Tuesday, June 22, 2010
On August 1, at a Whitehall, Ohio Wal-mart, Virginia Dodson could not remember why she was sitting alone in a car. Coming to grips with her enclosed environment, it dawned on her that she did not know how to unbuckle her seat belt either. Panic began to take hold.
Her solution was to scrounge up a steak knife and cut through the straps, eventually finding her way into the confusing world of the parking lot, still holding the blade.
Virginia, an 84-year-old African American, has Alzheimer's disease. Like many other sufferers, the responsibility for her care fell to her adult child. Her daughter, however, was inside the store.
It was only a short matter of time before the police were called.
A witness to the scene, one Tomya Beatty, said: "She didn’t even ask her to drop the knife. The woman told her when the cop came charging at her. She said, 'I’m not going to cut you. I’m not going to cut you.' She was just calling her daughter’s name out."
The use of force against an obviously frail woman is apparent. As the video progresses, a noisy scene develops around the officers as the confused old woman lays on the ground, bleeding. "Dotson’s daughter said her mother needed stitches to close the wounds and her hand may have been broken,"
Police declined to press charges against the woman, who was released back into her daughter's custody.
"What's got me is that since it's obvious the female officer was strong enough to take her down with ease, why not just grab the knife from her instead?"
Wednesday, June 16, 2010
Seattle police officials said Tuesday that their officers are trained to throw a punch in certain situations, but said they have a "number of concerns" regarding the tactics an officer used in dealing with a 17-year-old girl he punched in the face while trying to cite a group of women for jaywalking.
"The issue we have to investigate is whether the force he used is reasonable given the combative resistance he was facing... and we're not going to pass judgment on that until the matter has been thoroughly investigated," said Assistant Seattle Police Chief Nick Metz.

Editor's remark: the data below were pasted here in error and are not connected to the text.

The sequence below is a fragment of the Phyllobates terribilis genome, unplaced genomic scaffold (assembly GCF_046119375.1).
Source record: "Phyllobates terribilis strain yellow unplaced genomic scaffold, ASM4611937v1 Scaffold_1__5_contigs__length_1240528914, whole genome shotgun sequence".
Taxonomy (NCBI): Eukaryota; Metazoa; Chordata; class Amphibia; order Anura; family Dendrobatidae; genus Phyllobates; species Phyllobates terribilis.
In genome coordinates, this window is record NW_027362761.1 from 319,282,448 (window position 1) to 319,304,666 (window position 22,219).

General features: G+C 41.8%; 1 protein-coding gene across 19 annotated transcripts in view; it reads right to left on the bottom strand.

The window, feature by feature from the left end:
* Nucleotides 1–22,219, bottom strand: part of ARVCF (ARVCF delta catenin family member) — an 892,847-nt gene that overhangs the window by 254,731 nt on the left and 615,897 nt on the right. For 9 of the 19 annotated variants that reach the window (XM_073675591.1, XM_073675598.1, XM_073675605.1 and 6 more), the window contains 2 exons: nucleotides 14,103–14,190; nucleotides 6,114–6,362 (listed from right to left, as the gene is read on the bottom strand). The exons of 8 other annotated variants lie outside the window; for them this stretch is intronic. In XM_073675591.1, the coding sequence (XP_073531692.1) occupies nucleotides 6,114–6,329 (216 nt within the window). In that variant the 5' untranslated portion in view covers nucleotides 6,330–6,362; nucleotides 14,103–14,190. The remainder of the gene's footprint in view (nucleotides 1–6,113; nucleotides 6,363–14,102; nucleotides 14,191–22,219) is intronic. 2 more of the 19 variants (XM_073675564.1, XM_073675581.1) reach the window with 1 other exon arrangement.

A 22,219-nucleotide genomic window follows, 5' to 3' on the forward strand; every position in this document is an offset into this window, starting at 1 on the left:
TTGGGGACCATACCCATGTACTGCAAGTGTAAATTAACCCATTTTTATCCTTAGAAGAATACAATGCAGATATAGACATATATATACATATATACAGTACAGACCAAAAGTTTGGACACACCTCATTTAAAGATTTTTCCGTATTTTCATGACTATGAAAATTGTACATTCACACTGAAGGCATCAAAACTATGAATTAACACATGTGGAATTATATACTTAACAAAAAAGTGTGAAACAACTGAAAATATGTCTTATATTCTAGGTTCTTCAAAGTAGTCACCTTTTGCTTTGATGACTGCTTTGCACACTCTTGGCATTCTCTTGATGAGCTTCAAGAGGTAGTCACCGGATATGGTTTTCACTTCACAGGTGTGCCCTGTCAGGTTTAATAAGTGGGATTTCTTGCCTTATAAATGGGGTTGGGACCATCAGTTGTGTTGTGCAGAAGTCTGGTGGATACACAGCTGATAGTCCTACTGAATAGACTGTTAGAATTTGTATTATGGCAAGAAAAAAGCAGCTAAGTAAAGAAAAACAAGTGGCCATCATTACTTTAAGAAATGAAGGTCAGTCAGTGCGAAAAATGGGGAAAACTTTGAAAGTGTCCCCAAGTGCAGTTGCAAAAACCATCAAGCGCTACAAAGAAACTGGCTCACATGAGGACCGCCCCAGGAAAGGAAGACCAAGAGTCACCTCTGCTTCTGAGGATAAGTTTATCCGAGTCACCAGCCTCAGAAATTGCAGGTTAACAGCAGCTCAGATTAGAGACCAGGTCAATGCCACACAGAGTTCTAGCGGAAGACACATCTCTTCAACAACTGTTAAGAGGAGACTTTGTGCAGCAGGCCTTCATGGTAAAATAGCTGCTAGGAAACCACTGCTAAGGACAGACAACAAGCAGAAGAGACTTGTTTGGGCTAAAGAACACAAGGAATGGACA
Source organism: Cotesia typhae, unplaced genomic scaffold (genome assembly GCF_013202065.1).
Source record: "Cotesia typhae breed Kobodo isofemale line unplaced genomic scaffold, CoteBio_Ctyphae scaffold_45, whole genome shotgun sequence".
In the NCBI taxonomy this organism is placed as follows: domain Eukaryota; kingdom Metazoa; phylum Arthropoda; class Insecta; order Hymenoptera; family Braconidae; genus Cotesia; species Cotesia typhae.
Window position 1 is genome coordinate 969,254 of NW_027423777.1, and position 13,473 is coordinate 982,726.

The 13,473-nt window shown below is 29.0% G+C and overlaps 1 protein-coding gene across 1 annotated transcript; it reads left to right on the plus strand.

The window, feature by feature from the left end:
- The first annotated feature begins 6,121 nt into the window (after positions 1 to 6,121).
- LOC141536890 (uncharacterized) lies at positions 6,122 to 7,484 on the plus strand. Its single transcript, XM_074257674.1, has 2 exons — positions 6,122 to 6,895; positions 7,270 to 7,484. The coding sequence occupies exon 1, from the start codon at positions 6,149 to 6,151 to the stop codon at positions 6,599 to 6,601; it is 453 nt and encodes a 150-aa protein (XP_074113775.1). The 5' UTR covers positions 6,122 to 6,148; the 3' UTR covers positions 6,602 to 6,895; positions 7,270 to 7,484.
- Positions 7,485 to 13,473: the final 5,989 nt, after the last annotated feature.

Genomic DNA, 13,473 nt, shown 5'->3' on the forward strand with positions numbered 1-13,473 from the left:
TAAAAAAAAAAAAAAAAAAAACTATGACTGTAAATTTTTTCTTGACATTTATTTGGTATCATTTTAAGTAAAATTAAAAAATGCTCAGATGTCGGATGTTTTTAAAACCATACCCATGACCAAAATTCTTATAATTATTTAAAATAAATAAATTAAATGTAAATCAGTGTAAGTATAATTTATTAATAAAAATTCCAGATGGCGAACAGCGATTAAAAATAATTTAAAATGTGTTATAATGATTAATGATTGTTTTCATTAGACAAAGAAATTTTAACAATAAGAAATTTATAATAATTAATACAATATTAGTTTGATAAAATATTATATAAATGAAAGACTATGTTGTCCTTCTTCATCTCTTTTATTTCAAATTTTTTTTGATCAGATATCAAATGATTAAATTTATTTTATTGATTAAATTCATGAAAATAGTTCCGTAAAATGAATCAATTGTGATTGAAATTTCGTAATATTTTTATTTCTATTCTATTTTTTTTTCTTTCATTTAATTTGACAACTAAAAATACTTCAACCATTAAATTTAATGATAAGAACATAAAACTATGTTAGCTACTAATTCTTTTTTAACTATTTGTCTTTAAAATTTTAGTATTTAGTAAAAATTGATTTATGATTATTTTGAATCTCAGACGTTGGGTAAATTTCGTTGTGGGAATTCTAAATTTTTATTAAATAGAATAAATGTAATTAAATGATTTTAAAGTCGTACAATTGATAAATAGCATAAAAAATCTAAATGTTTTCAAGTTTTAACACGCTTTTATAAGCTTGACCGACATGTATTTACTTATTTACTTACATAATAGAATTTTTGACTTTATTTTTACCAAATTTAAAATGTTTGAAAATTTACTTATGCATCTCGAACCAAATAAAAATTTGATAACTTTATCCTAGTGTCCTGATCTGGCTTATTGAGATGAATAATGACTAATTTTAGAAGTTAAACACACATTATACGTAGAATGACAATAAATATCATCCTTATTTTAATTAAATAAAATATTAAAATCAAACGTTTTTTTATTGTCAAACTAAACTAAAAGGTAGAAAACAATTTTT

Seattle police have directed a review of Seattle police tactics and training to ensure the training and implementation of those tactics are appropriate and consistent, Metz said.
The review comes in the wake of an altercation captured on video that shows Officer Ian Walsh punching the teenage girl in the face while struggling to get her and another teen under control in South Seattle.
The incident began when Walsh spotted four young women jaywalking the 3100 block of Martin Luther King, Jr. Way S. Walsh asked the group to step over to his patrol car, but the women were being "verbally antagonistic toward the officer," according to officials.
Walsh pushed the 17 year old girl, but the girl came back at him. Walsh then punched her, police said.
Metz said Walsh will be transferred to a training section and the department will conduct an internal review.
"The officer is going to be transferred to the training section for a few days to review the tactics that he's been taught," Metz said. "The issue we have to investigate is whether the force he used is reasonable given the combative resistance he was facing. We're not going to pass judgment on that until the matter has been thoroughly investigated."